13 Questions for Mike Constantino

By: Brian Knapp
Apr 19, 2011
Jim Miller (above) is a product of New Jersey’s AMA Fight Club. | Photo: Dave Mandel



Mike Constantino wears many hats as head of the AMA Fight Club in Whippany, N.J., from mentor and manager to trainer and friend. In less than five years, he has transformed the school into one of the top destinations for mixed martial arts training on the East Coast. UFC lightweight contender Jim Miller, former International Fight League middleweight champion Dan Miller and twice-beaten UFC welterweight Charlie Brenneman are among those who make the AMA Fight Club their home.

In this exclusive interview with Sherdog.com, Constantino discusses the origins of the school, the challenges he faces at a growing academy, Miller’s status in the lightweight division and his previous work as a bodyguard.

Sherdog.com: How and when did the AMA Fight Club originate?
Constantino: I’ve owned and operated American Martial Arts since 2004, and AMA Fight Club derived from that in 2006. I wanted to evolve my program and brought in Renzo Gracie black belt Jamie Cruz to teach jiu-jitsu; I was teaching the muay Thai program. Around that time, I decided to start a fight team and wanted to train and manage professional MMA fighters, and things just took off. I’m very fortunate.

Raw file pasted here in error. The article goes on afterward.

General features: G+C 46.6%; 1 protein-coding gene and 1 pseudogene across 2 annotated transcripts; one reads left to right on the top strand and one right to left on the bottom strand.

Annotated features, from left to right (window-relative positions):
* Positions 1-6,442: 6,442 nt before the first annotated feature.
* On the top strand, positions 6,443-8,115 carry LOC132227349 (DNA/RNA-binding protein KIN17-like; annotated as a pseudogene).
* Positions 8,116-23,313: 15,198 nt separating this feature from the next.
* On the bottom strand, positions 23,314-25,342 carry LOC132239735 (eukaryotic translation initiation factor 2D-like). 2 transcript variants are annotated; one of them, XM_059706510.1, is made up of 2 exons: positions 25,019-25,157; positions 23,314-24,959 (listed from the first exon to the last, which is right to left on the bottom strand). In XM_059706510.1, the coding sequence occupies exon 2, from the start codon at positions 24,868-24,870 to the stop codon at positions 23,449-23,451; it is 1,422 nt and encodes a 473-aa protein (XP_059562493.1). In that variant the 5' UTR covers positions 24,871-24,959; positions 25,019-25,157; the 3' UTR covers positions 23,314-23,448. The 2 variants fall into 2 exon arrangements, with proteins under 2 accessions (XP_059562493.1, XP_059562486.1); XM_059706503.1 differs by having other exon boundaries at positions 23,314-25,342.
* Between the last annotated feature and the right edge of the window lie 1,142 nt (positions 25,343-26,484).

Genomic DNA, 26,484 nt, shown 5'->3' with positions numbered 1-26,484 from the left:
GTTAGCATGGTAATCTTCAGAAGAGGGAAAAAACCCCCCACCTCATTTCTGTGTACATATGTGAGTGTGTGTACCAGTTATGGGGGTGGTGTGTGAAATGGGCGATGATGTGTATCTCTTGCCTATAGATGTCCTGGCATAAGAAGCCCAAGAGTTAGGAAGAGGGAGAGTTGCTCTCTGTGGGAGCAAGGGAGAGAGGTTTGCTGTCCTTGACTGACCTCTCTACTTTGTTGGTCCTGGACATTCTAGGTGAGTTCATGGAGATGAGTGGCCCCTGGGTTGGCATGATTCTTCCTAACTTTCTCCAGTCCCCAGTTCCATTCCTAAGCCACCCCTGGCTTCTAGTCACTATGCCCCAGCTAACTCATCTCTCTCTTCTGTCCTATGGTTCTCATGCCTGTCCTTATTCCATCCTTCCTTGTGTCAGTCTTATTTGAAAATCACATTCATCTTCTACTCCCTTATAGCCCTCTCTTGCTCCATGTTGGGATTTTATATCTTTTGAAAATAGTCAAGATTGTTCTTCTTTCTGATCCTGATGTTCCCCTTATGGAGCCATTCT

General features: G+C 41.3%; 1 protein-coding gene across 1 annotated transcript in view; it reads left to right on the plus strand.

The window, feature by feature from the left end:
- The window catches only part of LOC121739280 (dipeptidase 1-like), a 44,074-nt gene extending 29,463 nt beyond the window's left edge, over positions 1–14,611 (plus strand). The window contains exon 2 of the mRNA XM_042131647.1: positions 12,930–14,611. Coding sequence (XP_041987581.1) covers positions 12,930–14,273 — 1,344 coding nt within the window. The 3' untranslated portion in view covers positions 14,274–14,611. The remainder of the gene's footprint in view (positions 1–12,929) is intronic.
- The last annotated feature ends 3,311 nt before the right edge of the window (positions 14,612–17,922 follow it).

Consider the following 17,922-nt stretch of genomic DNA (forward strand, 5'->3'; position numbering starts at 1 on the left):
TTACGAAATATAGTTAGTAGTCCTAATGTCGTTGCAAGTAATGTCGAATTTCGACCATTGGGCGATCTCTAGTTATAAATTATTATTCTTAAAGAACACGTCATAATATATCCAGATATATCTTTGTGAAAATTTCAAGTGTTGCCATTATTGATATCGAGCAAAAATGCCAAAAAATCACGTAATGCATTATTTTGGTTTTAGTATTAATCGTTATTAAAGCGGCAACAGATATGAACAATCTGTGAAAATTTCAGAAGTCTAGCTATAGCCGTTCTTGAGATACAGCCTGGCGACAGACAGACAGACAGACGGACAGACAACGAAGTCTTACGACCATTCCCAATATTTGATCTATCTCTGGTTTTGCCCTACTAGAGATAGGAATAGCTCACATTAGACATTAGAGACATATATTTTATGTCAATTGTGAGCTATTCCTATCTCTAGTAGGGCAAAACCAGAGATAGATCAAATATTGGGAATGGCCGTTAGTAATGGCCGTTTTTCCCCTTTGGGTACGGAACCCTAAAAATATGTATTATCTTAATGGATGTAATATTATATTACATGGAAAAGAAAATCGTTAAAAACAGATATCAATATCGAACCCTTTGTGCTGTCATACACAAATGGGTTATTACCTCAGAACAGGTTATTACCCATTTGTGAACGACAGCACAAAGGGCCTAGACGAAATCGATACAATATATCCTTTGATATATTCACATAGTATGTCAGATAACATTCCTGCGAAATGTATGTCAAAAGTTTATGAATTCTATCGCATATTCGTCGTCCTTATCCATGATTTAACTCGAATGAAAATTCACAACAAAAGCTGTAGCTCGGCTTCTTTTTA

Sherdog.com: What has allowed your school to become so successful in such a short period of time?
Constantino: I believe in teamwork. I know that I can’t do everything by myself and also know that I’m not the best in everything, so I went out and got the best people in their individual areas of expertise. When we’re all together, we make a very strong team. I also attribute it to hard work and the desire to succeed. I had motivation to succeed. Failure was not an option. I know it sounds cliché, but I sacrificed and risked a lot to open my own gym. I left a great job and took a huge risk, so I had to stay focused and determined.

Sherdog.com: How did you become involved in martial arts?
Constantino: I am a lifelong martial artist. I began when I was a child and then took some time off to play high school sports. Then, I met my instructor and mentor, Tom Patire, when I was 19 and earned my black belt in the combative martial art of Hom Do. I then began training under muay Thai legend Master Kumron Vaitayon and earned my instructor rank under him in 2005. I also currently train jiu-jitsu under Jamie Cruz.

Sherdog.com: Did you ever think it would take you to the places it has taken you?
Constantino: I always had a vision of being where I’m at today, and I have a vision of where I want to go, so yes.

Sherdog.com: What has it been like for you to work with fighters like Jim Miller, Dan Miller, Charlie Brenneman, Frankie Edgar and on down the list?